Active military members, veterans and their family members were honored Tuesday evening during the 2017 Salute to Our Veterans at the Havelock Tourist and Event Center.
Sponsored by the Havelock Chamber of Commerce, the annual event brings together representatives from local businesses and community leaders for a chance to recognize the area's extended military family and their service to the nation.
Guest speaker Larry Hall, secretary for the N.C. Department of Military and Veterans Affairs, addressed the audience about the importance of supporting military families. Hall spent 16 years in the Marine Corps and Marine Corps Reserves and served in support of operations in the Middle East in Lebanon and Iran. Prior to taking on his current role, Hall represented Durham County, North Carolina’s 29th District in the House of Representatives.
“I want to make sure I thank the families," Hall said. "We could not do it without the sacrifices you make for us. There is no way for us to give enough in terms of accolades and support to what families give for their loved ones who serve in the military. We know going forward it’s going to require us to both take care of our fellow comrades, take care of their families while they’re gone, and live up to our end of the contract.”
Hall stressed the continued importance of the military in his own life.
"It's important for us to remember this is all about family, and the biggest family I have is still the United States Marine Corps. ... Let there be no doubt, we love everyone who is in the military, but we love the Marine Corps as a service apart," he said.
Hall also spoke about some of the challenges the military faces in the 21st century, such as environmental and energy issues.
"How do we make sure our military bases can continue to grow and support the national mission but at the same time have a great quality of life for our communities, and ensure our environment's there for our future leaders, our children and our succeeding generations?" he said.
Hall said maintaining the country's electrical power grid was one of the military's top priorities.
"I was talking to the commander of Fort Bragg and he said 'Our electric bill is $51 million a year.' That's a serious cost, so we have to value the use of that power and find ways to do it efficiently and effectively," he said. "We plan to have more military units stationed in North Carolina, and that's going to require us to be more creative."
North Carolina is a "hidden jewel among states" said Hall, boasting the fourth largest military population in the nation. Hall said about $66 billion comes to the state annually through its defense installations, including about $2 billion from Cherry Point, while 600,000 individuals work in defense related jobs across the state. Part of his job, Hall commented, is to make sure those workers and their loved ones are taken care of.
"We have over a million veterans in this state. ... We are a part of the community, we are not apart from the community," he said. "Veterans are our family in North Carolina and we expect to take care of our end of that contract. Our department's job is to make sure whatever benefits, whatever assistance, whatever need you family faces, that we provide that service and support. We challenge you to put us to work."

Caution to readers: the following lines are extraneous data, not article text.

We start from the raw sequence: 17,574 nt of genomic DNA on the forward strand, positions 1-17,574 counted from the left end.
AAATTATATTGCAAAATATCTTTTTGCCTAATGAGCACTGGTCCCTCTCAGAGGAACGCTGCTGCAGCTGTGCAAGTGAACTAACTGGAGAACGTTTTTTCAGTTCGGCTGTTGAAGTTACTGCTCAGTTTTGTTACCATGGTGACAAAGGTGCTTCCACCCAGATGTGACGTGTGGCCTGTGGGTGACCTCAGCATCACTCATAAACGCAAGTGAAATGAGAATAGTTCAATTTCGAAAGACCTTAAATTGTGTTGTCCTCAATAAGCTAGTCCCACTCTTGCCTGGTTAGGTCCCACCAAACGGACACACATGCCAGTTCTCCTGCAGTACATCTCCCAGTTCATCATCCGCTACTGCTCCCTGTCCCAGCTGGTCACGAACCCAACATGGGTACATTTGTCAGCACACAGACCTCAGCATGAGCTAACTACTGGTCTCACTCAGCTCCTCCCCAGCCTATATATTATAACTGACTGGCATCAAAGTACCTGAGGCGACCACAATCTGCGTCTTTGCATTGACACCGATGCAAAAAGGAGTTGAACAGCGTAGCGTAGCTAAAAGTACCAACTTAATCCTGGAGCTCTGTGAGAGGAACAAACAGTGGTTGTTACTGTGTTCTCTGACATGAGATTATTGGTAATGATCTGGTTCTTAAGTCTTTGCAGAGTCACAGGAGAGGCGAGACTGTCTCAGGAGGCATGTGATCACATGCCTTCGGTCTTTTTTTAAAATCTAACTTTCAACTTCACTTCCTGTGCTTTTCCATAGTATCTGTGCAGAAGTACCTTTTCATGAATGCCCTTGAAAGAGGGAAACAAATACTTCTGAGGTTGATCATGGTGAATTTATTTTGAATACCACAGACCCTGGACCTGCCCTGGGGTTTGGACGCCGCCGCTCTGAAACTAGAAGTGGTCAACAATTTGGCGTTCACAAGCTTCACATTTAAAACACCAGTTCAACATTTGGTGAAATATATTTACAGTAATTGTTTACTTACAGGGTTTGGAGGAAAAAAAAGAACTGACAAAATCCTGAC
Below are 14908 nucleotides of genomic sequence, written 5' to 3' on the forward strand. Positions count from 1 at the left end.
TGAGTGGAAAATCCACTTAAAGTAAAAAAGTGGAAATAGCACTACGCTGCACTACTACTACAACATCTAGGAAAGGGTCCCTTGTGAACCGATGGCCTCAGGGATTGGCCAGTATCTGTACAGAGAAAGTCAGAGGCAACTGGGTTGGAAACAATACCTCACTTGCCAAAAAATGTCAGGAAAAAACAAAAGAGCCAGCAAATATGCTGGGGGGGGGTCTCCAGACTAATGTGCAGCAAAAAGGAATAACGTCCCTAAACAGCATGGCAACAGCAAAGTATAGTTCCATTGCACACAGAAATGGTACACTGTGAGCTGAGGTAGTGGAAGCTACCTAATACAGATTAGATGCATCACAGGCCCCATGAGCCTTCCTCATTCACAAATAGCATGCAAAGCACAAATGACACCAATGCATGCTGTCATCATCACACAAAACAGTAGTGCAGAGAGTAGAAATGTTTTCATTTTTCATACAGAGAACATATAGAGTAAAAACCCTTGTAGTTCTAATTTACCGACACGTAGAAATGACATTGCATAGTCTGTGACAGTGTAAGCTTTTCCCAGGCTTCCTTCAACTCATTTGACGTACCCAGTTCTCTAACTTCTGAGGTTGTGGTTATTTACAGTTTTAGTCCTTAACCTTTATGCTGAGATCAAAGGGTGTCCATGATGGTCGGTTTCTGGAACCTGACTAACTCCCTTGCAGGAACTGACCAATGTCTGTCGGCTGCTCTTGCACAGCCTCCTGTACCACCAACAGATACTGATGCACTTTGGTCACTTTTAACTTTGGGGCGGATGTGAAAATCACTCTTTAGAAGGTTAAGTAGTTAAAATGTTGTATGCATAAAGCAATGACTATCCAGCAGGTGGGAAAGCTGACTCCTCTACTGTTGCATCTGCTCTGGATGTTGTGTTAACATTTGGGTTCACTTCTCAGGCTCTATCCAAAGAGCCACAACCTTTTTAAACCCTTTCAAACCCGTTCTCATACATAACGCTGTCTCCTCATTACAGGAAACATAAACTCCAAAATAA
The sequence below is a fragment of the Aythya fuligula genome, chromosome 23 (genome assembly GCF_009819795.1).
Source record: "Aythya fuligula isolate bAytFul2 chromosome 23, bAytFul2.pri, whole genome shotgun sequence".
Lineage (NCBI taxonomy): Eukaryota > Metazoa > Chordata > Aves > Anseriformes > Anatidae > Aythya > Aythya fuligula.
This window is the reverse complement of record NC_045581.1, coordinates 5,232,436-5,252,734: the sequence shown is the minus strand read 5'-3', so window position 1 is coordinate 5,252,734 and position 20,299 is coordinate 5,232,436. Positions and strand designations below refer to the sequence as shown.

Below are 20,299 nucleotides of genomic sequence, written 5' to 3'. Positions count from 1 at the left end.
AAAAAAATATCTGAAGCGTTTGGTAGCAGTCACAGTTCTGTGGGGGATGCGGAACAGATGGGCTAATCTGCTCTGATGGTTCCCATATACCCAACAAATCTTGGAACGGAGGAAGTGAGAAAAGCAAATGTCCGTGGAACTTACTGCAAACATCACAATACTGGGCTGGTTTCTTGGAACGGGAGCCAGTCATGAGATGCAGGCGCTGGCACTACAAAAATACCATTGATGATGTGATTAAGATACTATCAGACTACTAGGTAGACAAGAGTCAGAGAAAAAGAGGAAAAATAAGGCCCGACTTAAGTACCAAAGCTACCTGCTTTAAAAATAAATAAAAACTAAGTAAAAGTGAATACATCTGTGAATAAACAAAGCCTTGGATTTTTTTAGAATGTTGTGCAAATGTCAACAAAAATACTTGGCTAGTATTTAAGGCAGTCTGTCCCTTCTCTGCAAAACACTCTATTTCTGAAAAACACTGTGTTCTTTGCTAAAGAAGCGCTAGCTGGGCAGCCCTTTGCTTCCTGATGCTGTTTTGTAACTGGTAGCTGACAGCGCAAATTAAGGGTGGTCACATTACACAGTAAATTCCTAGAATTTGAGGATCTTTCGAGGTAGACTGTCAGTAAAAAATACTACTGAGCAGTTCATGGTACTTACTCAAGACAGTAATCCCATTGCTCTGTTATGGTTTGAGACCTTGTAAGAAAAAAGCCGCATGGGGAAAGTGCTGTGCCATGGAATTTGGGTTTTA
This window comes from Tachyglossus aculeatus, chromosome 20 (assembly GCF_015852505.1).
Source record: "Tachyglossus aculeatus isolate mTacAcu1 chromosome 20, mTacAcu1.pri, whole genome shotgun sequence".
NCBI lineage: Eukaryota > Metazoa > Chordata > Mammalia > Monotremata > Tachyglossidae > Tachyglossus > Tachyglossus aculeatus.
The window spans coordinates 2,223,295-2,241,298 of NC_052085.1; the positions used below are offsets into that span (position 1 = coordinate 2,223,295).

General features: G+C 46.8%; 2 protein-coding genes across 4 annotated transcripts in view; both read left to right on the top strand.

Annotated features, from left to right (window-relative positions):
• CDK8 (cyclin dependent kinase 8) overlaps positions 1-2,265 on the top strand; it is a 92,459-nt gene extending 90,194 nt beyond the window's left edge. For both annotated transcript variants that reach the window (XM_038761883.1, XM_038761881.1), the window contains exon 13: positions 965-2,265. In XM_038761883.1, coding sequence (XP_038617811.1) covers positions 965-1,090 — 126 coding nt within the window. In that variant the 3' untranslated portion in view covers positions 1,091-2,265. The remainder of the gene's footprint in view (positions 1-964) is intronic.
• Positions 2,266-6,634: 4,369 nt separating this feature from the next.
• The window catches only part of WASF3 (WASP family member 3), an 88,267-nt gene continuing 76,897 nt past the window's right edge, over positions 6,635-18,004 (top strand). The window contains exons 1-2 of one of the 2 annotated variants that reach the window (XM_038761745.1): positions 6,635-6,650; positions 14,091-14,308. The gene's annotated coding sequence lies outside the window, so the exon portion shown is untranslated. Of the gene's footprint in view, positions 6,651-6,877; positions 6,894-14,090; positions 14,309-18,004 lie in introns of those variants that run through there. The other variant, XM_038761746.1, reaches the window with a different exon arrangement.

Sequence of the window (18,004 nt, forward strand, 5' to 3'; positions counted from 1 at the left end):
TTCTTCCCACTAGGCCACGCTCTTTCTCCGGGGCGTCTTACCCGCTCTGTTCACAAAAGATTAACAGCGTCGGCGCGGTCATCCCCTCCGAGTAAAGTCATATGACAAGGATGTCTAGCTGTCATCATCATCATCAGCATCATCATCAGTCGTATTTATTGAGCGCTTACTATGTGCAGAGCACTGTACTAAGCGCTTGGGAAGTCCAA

Hall said too many veterans fail to take advantage of the benefits they're entitled to.
"If you served, your family served. If you served, your community served. And if that happened, it is an additional duty for you to use every single benefit that you've earned," he said.
North Carolina's veteran population is expected to grow in the coming years, Hall told the audience, saying in February alone that 2,200 veterans were discharged in the state, adding to the 780,000 who already live here.
Hall said it was important to honor those veterans and their service by addressing their needs.
"My department is doing what we can for the military communities, and yours is one of the most important," he said in closing.
Earlier in the evening, Tom Braaten, a retired Marine major general who acted as master of ceremonies, kicked off the celebration. The former commanding general of Cherry Point recognized all active-duty military, veterans, and families of military personnel.
Havelock Mayor Will Lewis also thanked the military members in attendance.
"I'm proud to be here every year to say thank you to all that have served in uniform and continue to serve in uniform," said Lewis.
The evening also included the presentation of colors by a Marine color guard, and performances by the 2nd Marine Aircraft Wing Brass Band.
The finale of the evening was the annual cake ceremony, which featured cakes decorated with the insignia of each branch of the military. The honor of cutting the Marine Corps cake was reserved for both the oldest and the youngest service members in attendance.
Lida Barnes, a Navy veteran who served in World War II, represented the military veterans, while nine Marines who each enlisted in September 2016, stood in for the upcoming generation of military personnel. The young Marines were: Timothy Hawkins, James McGirt, Christopher Lewis, Oscar Gunbay, Joshua Mitchell, Andres Corilla, Triston Kindopp, James Huynh, and Lowellyne Cadie.
"Our young folk can learn a lot from listening to and talking with those who served before them," said Braaten. "Our oldest veterans did very well. And they always seemed to look on the bright side of life, and that's a lesson for everybody in this room."